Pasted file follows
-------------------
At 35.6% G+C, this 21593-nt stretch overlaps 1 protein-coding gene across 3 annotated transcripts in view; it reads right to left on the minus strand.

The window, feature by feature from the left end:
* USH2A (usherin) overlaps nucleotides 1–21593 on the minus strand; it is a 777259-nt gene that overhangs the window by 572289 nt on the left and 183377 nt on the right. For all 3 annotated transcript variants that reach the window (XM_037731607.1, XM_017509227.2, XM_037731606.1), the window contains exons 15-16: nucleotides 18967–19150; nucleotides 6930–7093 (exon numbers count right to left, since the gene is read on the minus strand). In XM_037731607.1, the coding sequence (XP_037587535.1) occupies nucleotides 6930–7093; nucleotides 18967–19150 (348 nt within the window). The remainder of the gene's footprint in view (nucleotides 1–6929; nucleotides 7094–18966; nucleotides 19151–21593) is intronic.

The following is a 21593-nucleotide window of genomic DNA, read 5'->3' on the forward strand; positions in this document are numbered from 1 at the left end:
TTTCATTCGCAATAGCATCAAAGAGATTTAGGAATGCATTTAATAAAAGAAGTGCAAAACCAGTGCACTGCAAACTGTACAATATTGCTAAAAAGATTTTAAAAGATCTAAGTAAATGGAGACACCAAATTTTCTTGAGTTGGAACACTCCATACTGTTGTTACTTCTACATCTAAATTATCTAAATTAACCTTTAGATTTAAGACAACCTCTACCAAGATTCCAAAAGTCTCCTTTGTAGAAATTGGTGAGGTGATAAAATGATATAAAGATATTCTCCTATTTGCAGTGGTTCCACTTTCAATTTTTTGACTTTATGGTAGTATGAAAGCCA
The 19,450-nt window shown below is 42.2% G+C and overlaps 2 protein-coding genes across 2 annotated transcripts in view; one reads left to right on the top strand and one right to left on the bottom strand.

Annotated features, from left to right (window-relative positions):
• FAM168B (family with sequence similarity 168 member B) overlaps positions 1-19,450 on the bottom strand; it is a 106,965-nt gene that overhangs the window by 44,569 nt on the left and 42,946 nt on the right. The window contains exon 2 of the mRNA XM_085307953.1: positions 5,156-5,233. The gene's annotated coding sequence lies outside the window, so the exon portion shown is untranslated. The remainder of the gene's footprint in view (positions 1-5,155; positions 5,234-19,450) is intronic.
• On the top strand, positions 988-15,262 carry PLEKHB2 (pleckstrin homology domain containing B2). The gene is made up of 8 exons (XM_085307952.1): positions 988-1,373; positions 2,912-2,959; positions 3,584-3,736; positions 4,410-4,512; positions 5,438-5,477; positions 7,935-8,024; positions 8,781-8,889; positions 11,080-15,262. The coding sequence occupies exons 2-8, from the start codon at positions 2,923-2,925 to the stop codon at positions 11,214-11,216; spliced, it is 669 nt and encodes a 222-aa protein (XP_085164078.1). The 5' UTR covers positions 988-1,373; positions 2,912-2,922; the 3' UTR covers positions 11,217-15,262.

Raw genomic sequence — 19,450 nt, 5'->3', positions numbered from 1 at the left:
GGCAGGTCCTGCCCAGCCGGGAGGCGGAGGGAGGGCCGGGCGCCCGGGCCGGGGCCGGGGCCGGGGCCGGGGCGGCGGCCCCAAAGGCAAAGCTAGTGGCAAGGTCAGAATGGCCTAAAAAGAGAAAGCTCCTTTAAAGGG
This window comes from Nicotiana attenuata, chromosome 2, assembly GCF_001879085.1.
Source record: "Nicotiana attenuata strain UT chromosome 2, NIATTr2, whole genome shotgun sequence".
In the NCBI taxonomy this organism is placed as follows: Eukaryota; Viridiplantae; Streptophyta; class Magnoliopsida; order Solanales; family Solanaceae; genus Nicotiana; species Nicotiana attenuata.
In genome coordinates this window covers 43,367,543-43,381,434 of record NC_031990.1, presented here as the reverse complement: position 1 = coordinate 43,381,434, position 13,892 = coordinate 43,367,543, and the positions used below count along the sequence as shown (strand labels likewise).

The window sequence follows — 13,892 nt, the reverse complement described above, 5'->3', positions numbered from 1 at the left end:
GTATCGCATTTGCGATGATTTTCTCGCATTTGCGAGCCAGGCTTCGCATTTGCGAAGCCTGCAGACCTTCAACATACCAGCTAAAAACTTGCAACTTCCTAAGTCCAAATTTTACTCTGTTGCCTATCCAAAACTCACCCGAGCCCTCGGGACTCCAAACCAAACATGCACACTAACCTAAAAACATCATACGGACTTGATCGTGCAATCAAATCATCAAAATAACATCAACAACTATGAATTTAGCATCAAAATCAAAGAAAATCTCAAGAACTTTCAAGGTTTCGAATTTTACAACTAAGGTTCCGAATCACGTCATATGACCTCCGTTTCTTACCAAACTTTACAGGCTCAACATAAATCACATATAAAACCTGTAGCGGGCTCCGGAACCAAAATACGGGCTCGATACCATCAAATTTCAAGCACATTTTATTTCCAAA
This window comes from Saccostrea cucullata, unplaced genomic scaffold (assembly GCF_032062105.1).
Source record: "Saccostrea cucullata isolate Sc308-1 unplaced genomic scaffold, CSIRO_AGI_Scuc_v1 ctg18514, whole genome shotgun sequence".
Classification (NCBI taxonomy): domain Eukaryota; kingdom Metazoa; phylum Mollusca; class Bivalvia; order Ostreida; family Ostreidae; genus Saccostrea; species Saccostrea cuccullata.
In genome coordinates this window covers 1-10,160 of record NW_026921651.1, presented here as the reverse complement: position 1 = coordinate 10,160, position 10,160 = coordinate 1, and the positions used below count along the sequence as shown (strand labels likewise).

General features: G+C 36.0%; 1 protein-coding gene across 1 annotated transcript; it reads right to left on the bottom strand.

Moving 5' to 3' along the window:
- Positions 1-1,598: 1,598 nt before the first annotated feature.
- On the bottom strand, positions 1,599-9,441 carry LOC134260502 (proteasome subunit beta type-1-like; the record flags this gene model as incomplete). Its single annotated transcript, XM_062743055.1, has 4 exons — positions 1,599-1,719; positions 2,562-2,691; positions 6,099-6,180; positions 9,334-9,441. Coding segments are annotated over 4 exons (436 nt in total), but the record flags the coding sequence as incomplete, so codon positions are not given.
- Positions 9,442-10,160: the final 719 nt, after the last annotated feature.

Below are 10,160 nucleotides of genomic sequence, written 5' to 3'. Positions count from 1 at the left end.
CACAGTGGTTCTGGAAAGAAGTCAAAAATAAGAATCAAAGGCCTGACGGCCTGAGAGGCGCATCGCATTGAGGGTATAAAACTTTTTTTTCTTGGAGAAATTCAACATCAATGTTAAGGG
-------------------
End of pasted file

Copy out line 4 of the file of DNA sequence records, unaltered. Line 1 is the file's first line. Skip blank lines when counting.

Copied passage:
The following is a 21593-nucleotide window of genomic DNA, read 5'->3' on the forward strand; positions in this document are numbered from 1 at the left end: